Road verge nature reserves | Oxfordshire County Council

Road verge nature reserves

Guidance on how to look after and designate road verge nature reserves (RVNRs).

Calcareous grassland

What are road verge nature reserves?

Road verge nature reserves (RVNRs) are the most biodiverse parts of the green network of verges running alongside roads in the countryside.

They connect up the countryside and allow wildlife to move through what can be an inhospitable landscape.

There are approximately 35 RVNRs in Oxfordshire which are managed by our Highways and Transport team.

RVNRs are usually wide road verges with long grass to enhance biodiversity by providing habitat for flowers and insects.

RVNRs may also contain other valuable habitats such as wet ditches, drier grassland at the edge of the road and species-rich hedgerows.

What makes RVNRs so special

The underlying geology and low-nutrient soils of these areas results in the growth of unusual and specialised grasses and flowers. The long grass allows insects (such as bees and butterflies) and reptiles (such as grass snakes and slow worms) to breed in the spring and hibernate in the winter. The flowers produce nectar and pollen to feed butterflies and bees which then attract birds and bats.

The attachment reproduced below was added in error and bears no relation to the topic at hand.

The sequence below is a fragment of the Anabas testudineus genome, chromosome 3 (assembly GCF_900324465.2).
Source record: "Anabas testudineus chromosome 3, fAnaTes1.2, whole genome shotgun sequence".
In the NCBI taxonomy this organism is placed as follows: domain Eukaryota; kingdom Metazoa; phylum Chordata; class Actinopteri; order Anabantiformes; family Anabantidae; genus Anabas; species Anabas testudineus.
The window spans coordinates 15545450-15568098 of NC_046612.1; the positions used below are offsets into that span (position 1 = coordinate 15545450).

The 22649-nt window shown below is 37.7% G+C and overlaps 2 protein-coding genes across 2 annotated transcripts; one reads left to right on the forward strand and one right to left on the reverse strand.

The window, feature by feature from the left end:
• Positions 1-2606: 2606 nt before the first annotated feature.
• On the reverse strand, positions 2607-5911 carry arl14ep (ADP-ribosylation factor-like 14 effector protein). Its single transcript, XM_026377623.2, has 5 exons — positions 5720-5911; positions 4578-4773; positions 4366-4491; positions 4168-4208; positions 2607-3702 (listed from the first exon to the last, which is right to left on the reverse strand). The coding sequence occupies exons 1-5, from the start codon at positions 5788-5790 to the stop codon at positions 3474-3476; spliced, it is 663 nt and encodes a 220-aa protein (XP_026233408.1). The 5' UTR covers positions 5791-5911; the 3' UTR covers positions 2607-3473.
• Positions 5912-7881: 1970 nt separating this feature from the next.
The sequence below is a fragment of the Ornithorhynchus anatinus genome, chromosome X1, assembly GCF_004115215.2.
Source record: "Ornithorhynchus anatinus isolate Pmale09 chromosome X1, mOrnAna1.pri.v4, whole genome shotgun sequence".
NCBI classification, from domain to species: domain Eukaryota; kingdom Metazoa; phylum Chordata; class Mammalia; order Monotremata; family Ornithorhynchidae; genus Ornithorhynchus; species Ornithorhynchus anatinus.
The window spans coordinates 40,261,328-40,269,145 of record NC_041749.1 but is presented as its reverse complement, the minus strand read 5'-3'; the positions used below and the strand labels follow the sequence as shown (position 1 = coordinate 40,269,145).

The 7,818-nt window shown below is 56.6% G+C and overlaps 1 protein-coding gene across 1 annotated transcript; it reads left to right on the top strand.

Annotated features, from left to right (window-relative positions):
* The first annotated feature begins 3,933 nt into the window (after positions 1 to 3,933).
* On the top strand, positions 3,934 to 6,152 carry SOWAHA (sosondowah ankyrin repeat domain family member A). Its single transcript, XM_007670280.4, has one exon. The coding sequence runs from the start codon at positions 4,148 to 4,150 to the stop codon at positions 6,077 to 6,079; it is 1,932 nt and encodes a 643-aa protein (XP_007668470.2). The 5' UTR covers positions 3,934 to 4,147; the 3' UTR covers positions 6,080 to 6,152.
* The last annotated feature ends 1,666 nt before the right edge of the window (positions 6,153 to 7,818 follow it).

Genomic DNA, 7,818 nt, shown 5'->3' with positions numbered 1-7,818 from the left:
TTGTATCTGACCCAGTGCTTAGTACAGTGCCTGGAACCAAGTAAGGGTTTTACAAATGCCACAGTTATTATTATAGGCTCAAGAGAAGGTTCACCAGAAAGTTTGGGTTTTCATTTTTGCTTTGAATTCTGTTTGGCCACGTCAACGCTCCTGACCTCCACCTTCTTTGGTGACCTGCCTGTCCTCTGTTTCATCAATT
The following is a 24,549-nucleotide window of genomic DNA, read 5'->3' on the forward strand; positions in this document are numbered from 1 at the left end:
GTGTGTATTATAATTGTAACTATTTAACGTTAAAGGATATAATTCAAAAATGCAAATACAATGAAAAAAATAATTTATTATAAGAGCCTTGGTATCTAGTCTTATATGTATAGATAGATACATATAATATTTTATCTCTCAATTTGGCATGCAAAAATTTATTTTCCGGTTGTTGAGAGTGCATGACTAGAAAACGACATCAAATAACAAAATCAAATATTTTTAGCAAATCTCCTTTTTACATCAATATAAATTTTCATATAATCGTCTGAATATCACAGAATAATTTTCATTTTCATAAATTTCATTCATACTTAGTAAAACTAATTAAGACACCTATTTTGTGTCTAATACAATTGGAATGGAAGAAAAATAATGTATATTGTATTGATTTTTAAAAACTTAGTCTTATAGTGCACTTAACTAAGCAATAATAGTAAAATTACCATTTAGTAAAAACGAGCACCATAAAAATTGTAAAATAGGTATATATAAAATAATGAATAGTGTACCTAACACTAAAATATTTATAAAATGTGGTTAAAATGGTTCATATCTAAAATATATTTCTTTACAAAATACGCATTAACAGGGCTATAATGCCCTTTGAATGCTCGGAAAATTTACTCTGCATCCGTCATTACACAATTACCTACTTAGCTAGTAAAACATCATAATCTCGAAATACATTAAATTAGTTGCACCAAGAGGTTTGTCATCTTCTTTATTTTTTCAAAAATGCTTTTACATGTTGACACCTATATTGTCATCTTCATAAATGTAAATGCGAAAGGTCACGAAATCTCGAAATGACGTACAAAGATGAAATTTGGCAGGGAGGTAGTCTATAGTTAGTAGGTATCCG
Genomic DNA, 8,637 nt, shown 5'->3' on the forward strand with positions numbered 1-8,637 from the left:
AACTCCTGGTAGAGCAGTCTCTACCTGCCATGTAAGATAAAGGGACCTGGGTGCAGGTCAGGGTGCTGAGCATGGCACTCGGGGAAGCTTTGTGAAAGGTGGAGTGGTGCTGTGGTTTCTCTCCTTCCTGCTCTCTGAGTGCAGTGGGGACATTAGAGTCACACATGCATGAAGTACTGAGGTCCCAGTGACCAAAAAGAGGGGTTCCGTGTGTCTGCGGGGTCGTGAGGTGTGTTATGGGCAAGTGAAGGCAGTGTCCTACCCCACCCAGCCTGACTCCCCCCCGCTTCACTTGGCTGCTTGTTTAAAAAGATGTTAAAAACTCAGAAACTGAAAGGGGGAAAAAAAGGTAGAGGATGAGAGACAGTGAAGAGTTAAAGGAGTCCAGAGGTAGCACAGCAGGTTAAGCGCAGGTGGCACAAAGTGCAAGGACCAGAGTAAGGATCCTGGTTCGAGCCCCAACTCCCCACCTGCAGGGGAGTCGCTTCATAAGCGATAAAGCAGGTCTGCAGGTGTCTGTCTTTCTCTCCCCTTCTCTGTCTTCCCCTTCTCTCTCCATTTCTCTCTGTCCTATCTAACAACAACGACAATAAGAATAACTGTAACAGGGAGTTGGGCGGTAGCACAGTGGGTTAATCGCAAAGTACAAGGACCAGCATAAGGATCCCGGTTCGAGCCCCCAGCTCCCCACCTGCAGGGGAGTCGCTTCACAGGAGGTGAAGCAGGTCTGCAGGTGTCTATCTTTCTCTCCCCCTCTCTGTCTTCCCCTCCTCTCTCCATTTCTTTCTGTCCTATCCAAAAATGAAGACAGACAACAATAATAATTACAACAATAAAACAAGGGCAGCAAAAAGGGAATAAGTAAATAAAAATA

You can find out more about the location of Oxfordshire’s RVNRs and descriptions of their biodiversity interest by contacting Thames Valley Environmental Records Centre (TVERC).

The locations of current road verge nature reserves are also available from

How they are managed

RVNRs are marked with posts so that contractors know to only cut the grass at the end of the summer (September/October). This allows the plants to flower and drop their seeds onto the ground so they can grow into new flowers the following year. RVNRs are cut every year to prevent hedgerow species (such as hawthorn) growing on the verge and shading out the grasses and flowers.

Last reviewed
20 September 2017
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